Wisdom In PROVERBS:
Better Than Rubies
“Receive my instruction, and not silver; and knowledge rather than choice gold. For wisdom is better than rubies; and all the things that may be desired are not to be compared to it.” Proverbs 8:10-11 KJV
In Proverbs wisdom is both a person and a quality, the attaining of which is the supreme achievement of a human life. Wisdom is the best and most valuable thing of all. Its value is far beyond all the material wealth that any human may covet. Its advantage is eternal while earthly advantages are ephemeral. To devote oneself to the pursuit of anything else is to be content with second best at most, with earthly dross and dirt at worst.
We can understand that wisdom is personified when we realize that the Lord Jesus is the Person who was “with God and … was God” (Jn. 1:1). Proverbs 8:22,29-30 tell us, “The Lord possessed Me in the beginning of His way, before His works of old … when He appointed the foundations of the earth, then I was by Him, as one brought up with Him; and I was daily His delight, rejoicing always before Him.”
This is confirmed by passages in the New Testament where Paul shows us how, through the cross and the preaching of the gospel, God has shown the wisdom of the world to be but foolishness. “We preach Christ crucified, unto the Jews a stumbling block, and unto the Gentiles foolishness; but unto them which are called, both Jews and Greeks, Christ the power of God, and the wisdom of God” (1 Cor. 1:23-24.)
John, recording his vision of the Revelation, wrote what he saw in heaven: “I beheld … in the midst of the throne and of the four living creatures, and in the midst of the elders, stood a Lamb, as though it had been slain, having seven horns and seven eyes, which are the seven spirits of God sent forth into all the earth” (Rev. 5:6). The number seven, the perfect number, indicates finality and completeness, and so we see this Lamb which has been killed is yet alive holding full power and wisdom. The horns speak of power and the eyes of intelligence, discernment and wisdom.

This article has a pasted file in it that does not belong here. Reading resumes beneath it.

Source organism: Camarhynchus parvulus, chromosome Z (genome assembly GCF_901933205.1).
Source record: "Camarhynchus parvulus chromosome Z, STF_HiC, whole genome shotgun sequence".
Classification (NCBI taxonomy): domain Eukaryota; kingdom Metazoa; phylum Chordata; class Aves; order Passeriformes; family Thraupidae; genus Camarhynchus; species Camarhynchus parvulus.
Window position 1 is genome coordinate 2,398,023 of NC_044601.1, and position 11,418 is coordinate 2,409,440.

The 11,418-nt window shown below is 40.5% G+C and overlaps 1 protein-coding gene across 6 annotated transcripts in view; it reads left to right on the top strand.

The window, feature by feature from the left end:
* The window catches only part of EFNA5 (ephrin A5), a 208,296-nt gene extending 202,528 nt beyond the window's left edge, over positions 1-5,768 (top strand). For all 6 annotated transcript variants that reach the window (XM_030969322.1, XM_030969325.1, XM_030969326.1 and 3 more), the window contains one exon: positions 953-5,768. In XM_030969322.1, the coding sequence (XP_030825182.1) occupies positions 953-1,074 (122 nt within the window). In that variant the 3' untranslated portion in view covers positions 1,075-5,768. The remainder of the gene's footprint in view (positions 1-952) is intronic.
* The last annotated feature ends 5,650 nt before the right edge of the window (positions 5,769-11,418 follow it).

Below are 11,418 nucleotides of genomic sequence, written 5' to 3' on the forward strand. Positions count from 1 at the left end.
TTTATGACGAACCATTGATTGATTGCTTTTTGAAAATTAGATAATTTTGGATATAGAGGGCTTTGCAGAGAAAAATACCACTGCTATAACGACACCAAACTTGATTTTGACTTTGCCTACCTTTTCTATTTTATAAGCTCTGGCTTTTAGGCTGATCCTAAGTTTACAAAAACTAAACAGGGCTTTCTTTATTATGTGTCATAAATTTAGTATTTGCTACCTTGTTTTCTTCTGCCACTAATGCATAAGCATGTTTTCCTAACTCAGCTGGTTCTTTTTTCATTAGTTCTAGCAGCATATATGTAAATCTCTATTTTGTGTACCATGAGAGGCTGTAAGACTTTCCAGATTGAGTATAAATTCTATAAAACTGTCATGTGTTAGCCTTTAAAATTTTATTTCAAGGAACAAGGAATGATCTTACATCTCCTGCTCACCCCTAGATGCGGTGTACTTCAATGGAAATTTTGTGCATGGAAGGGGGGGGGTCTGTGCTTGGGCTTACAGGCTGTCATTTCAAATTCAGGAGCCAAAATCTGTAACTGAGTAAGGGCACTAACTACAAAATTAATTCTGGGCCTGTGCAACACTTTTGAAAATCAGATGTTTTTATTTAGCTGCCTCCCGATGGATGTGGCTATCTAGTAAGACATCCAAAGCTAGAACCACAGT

First Corinthians 1:30 also says that “Christ Jesus … is made unto us wisdom.” The pursuit of wisdom, then, is also the pursuit of the Lord Himself. Proverbs is a book about wisdom, and it is also Messianic in that it shows us the human and divine character of wisdom and its outworking in the perfect and sinless life of Jesus. In this context, we understand also how love, as seen in 1 Corinthians 13, is related to divine wisdom and finds its unity in the Lord.
Words Of Wisdom
The wording of Proverbs makes it very clear that attaining wisdom, though a gift of God, is only given to those who are willing both to ask for it and to work for it. “Get wisdom … Wisdom is the principle thing; therefore, get wisdom; and with all thy getting, get understanding” (Prov. 4:5,7).
Solomon asked God for a “wise and understanding heart” (1 Ki. 3:12). Why? “To know wisdom and instruction; to perceive the words of understanding; to receive the instruction of wisdom, righteousness, and justice and equity; to give prudence to the simple, to the young man knowledge and discretion” (Prov. 1:2-4).
Peter exhorts us to “grow in grace and in the knowledge of our Lord Jesus Christ” (2 Pet. 3:18). If we remember that Jesus is the personification of wisdom then we can see how important this is. It also becomes clear that each believer ought to be diligent to heed the words of Paul to Timothy: “Study to show thyself approved unto God, a workman that needeth not to be ashamed, rightly dividing the Word of Truth” (2 Tim. 2:15).